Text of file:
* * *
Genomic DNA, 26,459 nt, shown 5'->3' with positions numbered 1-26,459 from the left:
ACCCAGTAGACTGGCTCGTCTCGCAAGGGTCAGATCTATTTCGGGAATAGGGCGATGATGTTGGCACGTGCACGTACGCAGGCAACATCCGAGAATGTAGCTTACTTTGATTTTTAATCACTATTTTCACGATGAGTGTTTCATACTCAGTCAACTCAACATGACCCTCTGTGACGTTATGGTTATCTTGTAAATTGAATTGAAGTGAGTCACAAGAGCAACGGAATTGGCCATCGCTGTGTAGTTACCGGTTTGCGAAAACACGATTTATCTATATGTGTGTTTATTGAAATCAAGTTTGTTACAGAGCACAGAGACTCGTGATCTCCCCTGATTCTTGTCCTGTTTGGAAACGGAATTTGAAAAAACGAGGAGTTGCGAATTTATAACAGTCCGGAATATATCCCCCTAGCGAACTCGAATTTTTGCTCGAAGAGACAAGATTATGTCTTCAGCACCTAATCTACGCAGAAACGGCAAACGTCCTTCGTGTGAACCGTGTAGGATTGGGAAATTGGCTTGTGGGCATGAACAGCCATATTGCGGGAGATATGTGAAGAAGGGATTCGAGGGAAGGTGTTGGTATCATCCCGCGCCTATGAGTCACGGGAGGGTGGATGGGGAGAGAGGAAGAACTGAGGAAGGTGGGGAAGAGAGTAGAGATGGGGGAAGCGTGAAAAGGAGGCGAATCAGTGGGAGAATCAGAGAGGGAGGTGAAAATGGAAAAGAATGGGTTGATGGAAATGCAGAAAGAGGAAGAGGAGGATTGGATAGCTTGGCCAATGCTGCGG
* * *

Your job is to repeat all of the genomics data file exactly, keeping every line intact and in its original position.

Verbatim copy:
Genomic DNA, 26,459 nt, shown 5'->3' with positions numbered 1-26,459 from the left:
ACCCAGTAGACTGGCTCGTCTCGCAAGGGTCAGATCTATTTCGGGAATAGGGCGATGATGTTGGCACGTGCACGTACGCAGGCAACATCCGAGAATGTAGCTTACTTTGATTTTTAATCACTATTTTCACGATGAGTGTTTCATACTCAGTCAACTCAACATGACCCTCTGTGACGTTATGGTTATCTTGTAAATTGAATTGAAGTGAGTCACAAGAGCAACGGAATTGGCCATCGCTGTGTAGTTACCGGTTTGCGAAAACACGATTTATCTATATGTGTGTTTATTGAAATCAAGTTTGTTACAGAGCACAGAGACTCGTGATCTCCCCTGATTCTTGTCCTGTTTGGAAACGGAATTTGAAAAAACGAGGAGTTGCGAATTTATAACAGTCCGGAATATATCCCCCTAGCGAACTCGAATTTTTGCTCGAAGAGACAAGATTATGTCTTCAGCACCTAATCTACGCAGAAACGGCAAACGTCCTTCGTGTGAACCGTGTAGGATTGGGAAATTGGCTTGTGGGCATGAACAGCCATATTGCGGGAGATATGTGAAGAAGGGATTCGAGGGAAGGTGTTGGTATCATCCCGCGCCTATGAGTCACGGGAGGGTGGATGGGGAGAGAGGAAGAACTGAGGAAGGTGGGGAAGAGAGTAGAGATGGGGGAAGCGTGAAAAGGAGGCGAATCAGTGGGAGAATCAGAGAGGGAGGTGAAAATGGAAAAGAATGGGTTGATGGAAATGCAGAAAGAGGAAGAGGAGGATTGGATAGCTTGGCCAATGCTGCGG